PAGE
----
Barack, L. (2013). Talking teen engagement. School Library Journal, 59(6), 12-n/a.
The Chicago Public library teen section has a podcast that started off with the youth librarian learning as the kids learned. They did this together, even though Taylor Bayless, the librarian, had no previous knowledge present. Not knowing how to do something is not an option. Bayless states that "Someone working with youth has to have the capacity and desire to learn new technology." It is important to bring out the creative talents of all students who enter the library and if media is one of these outlets, it must be fostered.
However, if social media is also being used, there needs to be lessons in regards to digital citizenship. Privacy issues, fair use, digital footprints, these are all lessons and conversations that need to happen. At times, students are not aware of who may be viewing the information they share, how that can reflect on them, and how they can post on social media, yet still protect themselves. Chris Shoemaker, states that this is important to do before anything is posted so that you are not having a teenager pull something down after the fact. By talking about proper social media use instead of having rules and regulations to determine their behavior, the students are able to take ownership of what they create and what it is reflecting.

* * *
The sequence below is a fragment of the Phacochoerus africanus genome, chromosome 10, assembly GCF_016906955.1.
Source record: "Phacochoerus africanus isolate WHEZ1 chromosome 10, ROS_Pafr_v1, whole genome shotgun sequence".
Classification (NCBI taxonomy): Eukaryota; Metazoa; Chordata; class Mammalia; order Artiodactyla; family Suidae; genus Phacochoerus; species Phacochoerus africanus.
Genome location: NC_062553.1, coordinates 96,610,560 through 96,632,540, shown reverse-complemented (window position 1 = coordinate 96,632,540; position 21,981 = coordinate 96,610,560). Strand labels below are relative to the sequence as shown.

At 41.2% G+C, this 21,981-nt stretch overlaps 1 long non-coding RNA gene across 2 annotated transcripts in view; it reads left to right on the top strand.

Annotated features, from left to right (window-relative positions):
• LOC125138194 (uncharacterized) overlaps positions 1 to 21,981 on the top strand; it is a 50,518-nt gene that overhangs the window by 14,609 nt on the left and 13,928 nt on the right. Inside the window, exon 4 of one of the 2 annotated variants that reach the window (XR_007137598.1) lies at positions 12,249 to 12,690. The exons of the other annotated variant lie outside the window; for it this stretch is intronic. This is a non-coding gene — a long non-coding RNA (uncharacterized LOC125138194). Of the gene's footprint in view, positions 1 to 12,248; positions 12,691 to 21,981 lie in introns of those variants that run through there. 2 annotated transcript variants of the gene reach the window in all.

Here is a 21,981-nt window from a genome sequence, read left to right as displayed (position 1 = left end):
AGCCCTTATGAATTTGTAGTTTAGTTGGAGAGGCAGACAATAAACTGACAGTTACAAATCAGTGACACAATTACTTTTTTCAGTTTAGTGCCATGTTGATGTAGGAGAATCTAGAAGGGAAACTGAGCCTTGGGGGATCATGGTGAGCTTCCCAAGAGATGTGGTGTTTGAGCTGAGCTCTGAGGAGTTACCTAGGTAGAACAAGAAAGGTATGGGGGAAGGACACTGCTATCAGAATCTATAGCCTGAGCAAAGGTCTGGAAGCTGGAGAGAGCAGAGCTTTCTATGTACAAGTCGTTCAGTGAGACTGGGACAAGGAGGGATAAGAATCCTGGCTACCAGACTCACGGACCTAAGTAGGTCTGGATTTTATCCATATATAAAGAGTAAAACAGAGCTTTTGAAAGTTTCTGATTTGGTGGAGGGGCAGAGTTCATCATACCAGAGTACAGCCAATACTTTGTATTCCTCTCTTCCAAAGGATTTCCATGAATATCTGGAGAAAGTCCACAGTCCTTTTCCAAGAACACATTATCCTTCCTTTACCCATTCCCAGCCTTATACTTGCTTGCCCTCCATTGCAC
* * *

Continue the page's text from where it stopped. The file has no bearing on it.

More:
Once you have students taking ownership and being proud of the work they are doing in social media, it can only benefit the library and the program after that. Bringing friends to the library to share in the fun and work they have been doing shows that the use of media can be successful. When the students then decide to post on their own social media pages about where they are at and what they are doing, it will only encourage questions and conversations about where all these amazing things are happening. "Brother Mike" Hawkins, associate director and lead mentor at YOUmedia's Digital Youth Network says it best when he states that "If students see something cool, and they see a place where adults care about them, they're going to promote it more than we ever could." This could be the huge difference for a library with no marketing budget to bring students into their space.
I think this is a smart way to use media in the library. Even if nothing is going online and the media stays in house, the students will see a safe place for them to create and explore. This is a great place to teach digital citizenship as well. To then turn media use into social media use to promote the library is brilliant. I have always believed that ownership is the most important thing for a student to have, regardless of what they are doing. It works when you have them putting together a library display and it works when you have them creating something with media, even if it never gets posted. However, for it to them be posted online can create another level of a sense of accomplishment.